Metal shoes (not shown) may replace the water wicks of FIG. 3 and can be located either internally or externally of the film. Such metal shoes must be cooled by known heat exchange methods and need to have an air bearing in close proximity to maintain the film in proper contact with the metal shoe while avoiding snagging and sticking. The shoe or shoes and adjacent air bearings are brought into contact with the film, with the cooled metal shoe providing the selective cooling of the film, the shoes are carried by rotating rings in a manner similar to the previous embodiments disclosed. Particularly, the shoe may be round, rectangular, or curved.
The shoe width may be from 0.010 inch to 0.050 inch, preferably 0.10 inch to 0.30 inch. The shoes may actually be inserted in an air bearing (as in slits 102 and 104 of FIG. 6, for example) flush with the air bearing surface or extending up to 0.125 inch beyond the surface. The spacing between the metal shoes may range from 0.30 inch to 3.0 inches with the preferred range being 0.60 inch to 1.5 inches. The expansion of the tube at the metal shoes should be in the range of -10% to 75% of the total expansion, with the preferred range being -10% to 25% of the total expansion. The shoes may be vertical and stationary producing vertical ribs on the film, set at an angle and rotating together for diagonal ribs or two sets with opposite angles and counter rotation for mesh pattern. Maintaining the shoe at a temperature below the dew point provides a wetted shoe cooling method. When operating below the freezing point of water, an ice film tends to form on the shoes resulting in a shoe that "skates" across the film surface This provides minimal friction and extreme cooling.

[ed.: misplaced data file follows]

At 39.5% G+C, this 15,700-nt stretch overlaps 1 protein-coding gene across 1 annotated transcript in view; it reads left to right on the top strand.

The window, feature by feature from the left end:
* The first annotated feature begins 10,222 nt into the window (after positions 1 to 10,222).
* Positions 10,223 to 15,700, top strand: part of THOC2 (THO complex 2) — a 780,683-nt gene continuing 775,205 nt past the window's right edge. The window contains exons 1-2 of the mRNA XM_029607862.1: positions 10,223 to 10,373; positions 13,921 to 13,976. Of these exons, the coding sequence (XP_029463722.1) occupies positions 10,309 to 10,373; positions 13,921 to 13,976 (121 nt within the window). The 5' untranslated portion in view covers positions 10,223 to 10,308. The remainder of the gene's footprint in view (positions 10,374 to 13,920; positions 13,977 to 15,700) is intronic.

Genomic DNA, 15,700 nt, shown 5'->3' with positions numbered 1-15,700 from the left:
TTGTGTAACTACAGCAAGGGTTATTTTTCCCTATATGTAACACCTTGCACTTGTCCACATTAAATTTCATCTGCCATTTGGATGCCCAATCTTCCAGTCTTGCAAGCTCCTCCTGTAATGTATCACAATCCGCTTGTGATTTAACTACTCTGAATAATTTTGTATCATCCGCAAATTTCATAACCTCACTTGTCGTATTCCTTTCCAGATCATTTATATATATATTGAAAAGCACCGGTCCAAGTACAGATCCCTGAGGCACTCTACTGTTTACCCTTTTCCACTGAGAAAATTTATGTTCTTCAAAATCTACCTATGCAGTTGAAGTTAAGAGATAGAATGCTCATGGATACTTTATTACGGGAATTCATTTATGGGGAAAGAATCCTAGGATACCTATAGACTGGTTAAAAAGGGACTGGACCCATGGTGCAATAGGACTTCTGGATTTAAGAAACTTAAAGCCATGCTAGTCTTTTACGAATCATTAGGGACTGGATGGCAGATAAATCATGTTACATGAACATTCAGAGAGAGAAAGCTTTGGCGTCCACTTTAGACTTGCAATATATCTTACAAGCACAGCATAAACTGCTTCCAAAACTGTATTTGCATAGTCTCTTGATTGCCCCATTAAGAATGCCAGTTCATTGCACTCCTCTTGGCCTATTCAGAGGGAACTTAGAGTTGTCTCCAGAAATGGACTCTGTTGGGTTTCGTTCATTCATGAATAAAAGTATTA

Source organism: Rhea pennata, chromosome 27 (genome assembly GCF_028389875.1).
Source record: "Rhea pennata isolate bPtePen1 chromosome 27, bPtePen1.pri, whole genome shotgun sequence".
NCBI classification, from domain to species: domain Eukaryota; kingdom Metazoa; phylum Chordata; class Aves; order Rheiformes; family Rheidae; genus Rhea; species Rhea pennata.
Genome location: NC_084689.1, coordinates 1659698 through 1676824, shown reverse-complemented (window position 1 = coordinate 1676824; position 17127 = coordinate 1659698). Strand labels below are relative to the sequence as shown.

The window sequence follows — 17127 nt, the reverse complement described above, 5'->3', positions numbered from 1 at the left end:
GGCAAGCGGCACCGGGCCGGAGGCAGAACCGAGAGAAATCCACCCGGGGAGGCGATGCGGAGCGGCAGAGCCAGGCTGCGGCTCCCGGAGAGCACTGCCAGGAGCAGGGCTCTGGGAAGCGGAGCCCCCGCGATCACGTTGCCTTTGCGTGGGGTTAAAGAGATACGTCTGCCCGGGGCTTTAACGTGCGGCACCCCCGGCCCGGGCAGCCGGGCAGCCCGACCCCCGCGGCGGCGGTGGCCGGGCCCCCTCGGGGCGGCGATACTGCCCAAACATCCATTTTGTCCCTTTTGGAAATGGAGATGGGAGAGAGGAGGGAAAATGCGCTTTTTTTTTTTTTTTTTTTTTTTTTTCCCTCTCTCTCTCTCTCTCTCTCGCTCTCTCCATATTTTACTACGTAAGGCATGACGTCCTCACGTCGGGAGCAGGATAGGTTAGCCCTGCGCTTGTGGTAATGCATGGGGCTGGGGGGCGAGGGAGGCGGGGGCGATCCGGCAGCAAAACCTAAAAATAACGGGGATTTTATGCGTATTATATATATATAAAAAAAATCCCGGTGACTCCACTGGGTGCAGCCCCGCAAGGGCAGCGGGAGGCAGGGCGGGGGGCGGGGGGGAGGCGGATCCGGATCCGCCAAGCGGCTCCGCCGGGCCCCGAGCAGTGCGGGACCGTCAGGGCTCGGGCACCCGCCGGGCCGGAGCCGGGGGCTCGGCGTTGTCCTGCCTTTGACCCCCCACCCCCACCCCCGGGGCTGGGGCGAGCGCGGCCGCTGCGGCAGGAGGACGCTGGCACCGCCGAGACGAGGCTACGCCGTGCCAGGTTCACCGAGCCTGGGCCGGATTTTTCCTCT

Many factors can vary the degree and sharpness of the rib profile and of the tear strength. Again, this is an arrangement whereby simple air cooling against an adjacent air bearing is employed. Increasing the air velocity of the cooling nozzles from 9400 fpms to 13,500 fpms can increase by more than 20 percent the tear strength of the resulting film at least in the machine direction. It should be pointed out there are other examples of which the above are typical. Various factors changed as conditions were changed but the overall results typified by the above are what can be commonly expected by applications of the principles of the present invention.
Tear strength of thermoplastic materials which are ribbed according to the principles of the present invention has a direct relationship to rib sharpness. By use of the present invention, a high degree of rib sharpness can be obtained. The relationship of rib sharpness to tear strength is, as the height to width ratio increases, the tear strength can advance to over 100 percent of what it would have been otherwise but for the present invention. The limitation on the rib height is primarily attributed to a thickness which will not interfere with the packing of the bags into a box. A certain degree of compactness is necessary for market purposes. The present invention has been found to provide a high degree of rib sharpness while maintaining necessary compactness. A typical rib made by this invention for a film having a nominal thickness of 1.5 mils could have a rib height of about 3 mils, and a width of from about 40 to 120 mils.
While certain representative embodiments and details have been shown for purpose of illustrating the invention, it will be apparent to those skilled in the art that various changes and applications can be made therein without departing from the spirit and scope of the invention. For example, the speed of rotation of the cooling mechanisms, size and shapes of the nozzles can be modified to fit particular resin materials or combinations of resin materials being extruded and the operating conditions under which the materials are extruded. Additionally, the particular spacing of the ribs from one another, the shapes of the diamonds between the ribs can be best determined for a particular application by those skilled in the art applying the principles of the present invention. Likewise, the layers of a coextruded film may be made such that the ribbed layer is particularly heavily pigmented but thinner than the other layer or layers, so that the ribs stand out as a distinctly contrasting color. Much flexibility in making novel products is possible following the principles of the present invention. Having 30 or more ribs per foot of film width is feasible, for example.